I'm 74 and my wife is 78. She is a resident of a care center while her hip heals from being broken and I'm still at home. She also has dementia! I'm being advised to put her into a senior home for the balance of her life and go find a replacement girlfriend.

My question is: Now that I'm at this age I've lost or forgotten how to find an acceptable date. My friends and family think it's outrageous for me to replace my wife. But our state case manager is strongly backing the suggestion for a new girl in my life. Since when are wives disposable -- except until death do us part? 

 Joan Price answers:

This is a sad and scary time for you, I understand. Your wife is badly injured and suffering from dementia, and others are advising you to let her stay in a residential facility where she can be taken care of – not temporarily, but for the rest of her life. I can understand how upset you must feel. This isn’t what you and your wife thought your golden years would be.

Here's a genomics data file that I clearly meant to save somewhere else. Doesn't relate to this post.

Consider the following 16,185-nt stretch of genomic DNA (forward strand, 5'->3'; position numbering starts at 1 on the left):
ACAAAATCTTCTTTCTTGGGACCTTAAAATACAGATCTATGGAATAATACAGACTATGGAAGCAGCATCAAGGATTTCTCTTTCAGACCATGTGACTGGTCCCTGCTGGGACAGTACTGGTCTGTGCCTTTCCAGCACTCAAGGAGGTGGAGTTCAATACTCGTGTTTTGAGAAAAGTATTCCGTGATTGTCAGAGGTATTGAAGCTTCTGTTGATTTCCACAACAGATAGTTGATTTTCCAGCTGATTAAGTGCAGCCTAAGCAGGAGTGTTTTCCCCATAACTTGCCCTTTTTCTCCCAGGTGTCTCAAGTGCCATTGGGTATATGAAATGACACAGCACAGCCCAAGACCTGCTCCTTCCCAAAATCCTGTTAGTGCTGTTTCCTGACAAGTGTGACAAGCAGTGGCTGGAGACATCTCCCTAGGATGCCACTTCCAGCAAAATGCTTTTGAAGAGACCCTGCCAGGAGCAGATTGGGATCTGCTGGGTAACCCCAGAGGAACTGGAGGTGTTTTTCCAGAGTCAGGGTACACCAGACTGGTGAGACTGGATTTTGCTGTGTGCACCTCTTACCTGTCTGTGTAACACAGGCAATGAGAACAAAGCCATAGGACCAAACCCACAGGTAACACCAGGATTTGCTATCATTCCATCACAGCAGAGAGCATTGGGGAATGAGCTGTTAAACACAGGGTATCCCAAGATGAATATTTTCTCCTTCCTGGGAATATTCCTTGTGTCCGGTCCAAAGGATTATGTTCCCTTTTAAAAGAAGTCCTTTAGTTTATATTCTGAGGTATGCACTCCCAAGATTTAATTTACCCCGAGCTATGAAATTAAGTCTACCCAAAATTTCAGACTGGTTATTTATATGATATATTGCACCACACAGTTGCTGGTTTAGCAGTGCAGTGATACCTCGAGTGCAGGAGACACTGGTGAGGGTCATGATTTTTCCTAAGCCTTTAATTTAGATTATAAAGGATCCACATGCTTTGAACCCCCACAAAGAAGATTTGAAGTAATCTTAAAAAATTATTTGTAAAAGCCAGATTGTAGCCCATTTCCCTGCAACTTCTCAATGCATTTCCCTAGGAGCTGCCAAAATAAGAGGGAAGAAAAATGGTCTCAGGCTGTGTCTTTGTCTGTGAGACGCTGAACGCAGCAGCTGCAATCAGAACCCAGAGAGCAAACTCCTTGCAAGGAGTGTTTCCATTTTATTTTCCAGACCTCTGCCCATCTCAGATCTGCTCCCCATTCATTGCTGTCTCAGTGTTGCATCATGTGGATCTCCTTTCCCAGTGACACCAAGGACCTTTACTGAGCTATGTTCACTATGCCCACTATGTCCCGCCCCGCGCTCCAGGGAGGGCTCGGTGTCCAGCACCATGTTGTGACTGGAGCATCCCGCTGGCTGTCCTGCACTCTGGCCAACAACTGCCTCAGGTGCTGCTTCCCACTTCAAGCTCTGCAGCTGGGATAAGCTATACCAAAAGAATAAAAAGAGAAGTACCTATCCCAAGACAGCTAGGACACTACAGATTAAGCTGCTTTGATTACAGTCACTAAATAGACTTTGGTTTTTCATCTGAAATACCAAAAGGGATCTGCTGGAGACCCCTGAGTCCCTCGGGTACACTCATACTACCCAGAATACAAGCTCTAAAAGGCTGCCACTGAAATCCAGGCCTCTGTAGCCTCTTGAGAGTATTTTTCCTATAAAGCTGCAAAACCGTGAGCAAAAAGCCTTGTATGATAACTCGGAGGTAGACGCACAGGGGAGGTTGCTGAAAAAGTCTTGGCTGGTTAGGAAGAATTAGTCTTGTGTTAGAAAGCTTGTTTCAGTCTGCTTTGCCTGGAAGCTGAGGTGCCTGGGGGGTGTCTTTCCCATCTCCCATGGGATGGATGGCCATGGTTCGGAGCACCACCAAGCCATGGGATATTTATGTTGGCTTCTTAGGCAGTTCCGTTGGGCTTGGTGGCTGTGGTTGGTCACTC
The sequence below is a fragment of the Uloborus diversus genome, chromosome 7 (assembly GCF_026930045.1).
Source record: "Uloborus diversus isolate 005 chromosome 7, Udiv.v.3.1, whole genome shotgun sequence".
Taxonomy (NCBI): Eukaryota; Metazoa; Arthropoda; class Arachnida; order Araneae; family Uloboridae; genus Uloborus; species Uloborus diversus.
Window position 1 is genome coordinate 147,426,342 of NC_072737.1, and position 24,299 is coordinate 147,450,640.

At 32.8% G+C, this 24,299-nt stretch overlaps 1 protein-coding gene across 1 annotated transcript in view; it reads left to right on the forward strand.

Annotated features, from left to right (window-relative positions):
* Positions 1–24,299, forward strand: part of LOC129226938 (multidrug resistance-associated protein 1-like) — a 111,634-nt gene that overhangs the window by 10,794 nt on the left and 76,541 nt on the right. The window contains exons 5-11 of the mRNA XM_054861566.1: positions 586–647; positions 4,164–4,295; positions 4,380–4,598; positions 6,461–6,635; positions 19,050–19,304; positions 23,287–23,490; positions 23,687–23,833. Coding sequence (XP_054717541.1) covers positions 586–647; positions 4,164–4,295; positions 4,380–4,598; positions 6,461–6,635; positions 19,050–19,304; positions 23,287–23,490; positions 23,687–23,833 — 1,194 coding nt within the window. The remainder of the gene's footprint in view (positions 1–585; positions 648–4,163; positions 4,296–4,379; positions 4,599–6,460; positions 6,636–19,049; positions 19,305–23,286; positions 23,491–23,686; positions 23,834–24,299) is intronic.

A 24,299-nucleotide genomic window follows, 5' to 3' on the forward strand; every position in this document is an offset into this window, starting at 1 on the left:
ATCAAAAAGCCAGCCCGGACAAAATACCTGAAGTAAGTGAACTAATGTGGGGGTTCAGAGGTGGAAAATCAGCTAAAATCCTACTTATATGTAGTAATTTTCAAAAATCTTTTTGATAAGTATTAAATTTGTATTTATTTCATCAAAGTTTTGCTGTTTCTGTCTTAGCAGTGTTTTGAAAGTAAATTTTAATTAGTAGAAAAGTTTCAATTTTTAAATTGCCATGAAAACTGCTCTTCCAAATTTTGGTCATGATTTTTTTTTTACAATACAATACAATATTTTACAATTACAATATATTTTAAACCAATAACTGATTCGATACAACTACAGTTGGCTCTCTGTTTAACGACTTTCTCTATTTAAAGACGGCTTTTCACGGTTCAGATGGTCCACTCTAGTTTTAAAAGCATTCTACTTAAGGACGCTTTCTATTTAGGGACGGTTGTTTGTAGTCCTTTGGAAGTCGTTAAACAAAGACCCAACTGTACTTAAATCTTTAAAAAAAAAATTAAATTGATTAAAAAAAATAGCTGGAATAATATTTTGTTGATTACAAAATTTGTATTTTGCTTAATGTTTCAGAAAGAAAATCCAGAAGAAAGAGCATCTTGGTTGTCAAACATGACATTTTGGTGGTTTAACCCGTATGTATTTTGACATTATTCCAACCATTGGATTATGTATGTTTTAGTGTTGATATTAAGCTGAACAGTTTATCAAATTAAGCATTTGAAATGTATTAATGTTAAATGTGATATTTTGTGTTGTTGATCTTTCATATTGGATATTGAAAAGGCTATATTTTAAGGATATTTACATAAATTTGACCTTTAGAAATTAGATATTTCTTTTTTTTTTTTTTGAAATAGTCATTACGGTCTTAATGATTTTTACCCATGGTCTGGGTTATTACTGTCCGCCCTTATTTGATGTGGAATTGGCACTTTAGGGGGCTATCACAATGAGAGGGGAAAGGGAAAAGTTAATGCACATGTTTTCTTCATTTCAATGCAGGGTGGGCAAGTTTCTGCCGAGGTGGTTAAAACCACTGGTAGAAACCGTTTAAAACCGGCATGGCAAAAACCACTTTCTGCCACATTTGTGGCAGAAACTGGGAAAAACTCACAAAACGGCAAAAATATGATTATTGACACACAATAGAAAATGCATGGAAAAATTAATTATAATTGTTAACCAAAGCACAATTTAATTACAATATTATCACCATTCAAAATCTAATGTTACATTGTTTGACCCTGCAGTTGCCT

If you’re asking whether you should start dating, only you know whether that’s the right step for you. No one is suggesting that your wife is disposable, though they may sound that way to you in your grief.

I think those who are advising you to date are trying to let you know gently that your wife will not be returning to your home or to your relationship, and when it feels right to you to find companionship, it’s okay to do that. They’re not encouraging you to “dispose” of your wife or your vows. They’re trying to look out for your emotional well-being by letting you know that if you do want to explore finding a new relationship now or in the future, there’s nothing wrong with that.